If using a Linux system, mod_wsgi can be installed direct from source code.
For descriptions of general problems that may be encountered during installation on Linux, see the documentation on “Installation Issues”.
If however you prefer to use packages specific to your Linux distribution, details of known packages are listed given below.
Details on Debian packages can be found at:
Thanks to Bernd Zeimetz for preparing and putting together this distribution.
The IUS Community Project publishes RPMs for mod_wsgi on RedHat and Centos.
Official Fedora packages seem to be hopelessly out of date and are actually for a version of mod_wsgi which isn’t recommended be used anymore.
Only known URL is:
For an alternate set of more up to date, but unofficial, binary packages for RPM based systems, see:
These rely on using the standard version of Python installed on those systems.
SUSE Linux Packages
Details on SUSE Linux packages can be found at:
Thanks to Peter Poeml for preparing and putting together this distribution.
Restarting Apache Service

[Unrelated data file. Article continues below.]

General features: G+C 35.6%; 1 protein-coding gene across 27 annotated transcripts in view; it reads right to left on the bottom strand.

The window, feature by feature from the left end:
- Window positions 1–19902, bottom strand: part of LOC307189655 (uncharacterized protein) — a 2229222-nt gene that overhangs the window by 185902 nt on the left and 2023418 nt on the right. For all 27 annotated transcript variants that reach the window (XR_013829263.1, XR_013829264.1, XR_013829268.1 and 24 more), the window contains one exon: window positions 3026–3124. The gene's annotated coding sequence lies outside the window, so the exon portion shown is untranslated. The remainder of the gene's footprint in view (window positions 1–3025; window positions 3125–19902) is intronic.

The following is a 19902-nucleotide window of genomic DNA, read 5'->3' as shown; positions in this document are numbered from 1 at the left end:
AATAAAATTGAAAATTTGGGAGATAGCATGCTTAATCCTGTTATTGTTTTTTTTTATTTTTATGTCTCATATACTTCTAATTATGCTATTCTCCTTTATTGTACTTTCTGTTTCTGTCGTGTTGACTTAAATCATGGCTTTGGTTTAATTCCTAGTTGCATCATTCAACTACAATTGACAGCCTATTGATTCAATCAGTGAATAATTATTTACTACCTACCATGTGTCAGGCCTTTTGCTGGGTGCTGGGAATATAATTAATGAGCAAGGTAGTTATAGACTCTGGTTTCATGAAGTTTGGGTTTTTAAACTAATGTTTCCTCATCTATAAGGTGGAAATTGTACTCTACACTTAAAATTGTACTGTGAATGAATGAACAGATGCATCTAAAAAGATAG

When using a prepackaged Apache on a Linux system, they will have generally integrated starting and stopping of Apache into the operating system service management features. When this is the case, the ‘apachectl’ script may not work as originally intended by the Apache authors and it is instead necessary to always use the operating system specific mechanism to start, stop or restart Apache.
An example of an error which may occur when trying to restart Apache using ‘apachectl’ on such a system is:
(98)Address already in use: make_sock: could not bind to address 0.0.0.0:80
no listening sockets available, shutting down
Unable to open logs
Because the exact mechanism used to manage services can differ between Linux operating system variants, you should consult the documentation for the prepackage version of Apache, or that for the operating system itself.
One approach used requires that the ‘init.d’ script be used directly.
Another is to use an intermediary management script, which in turns executes the appropriate ‘init.d’ script: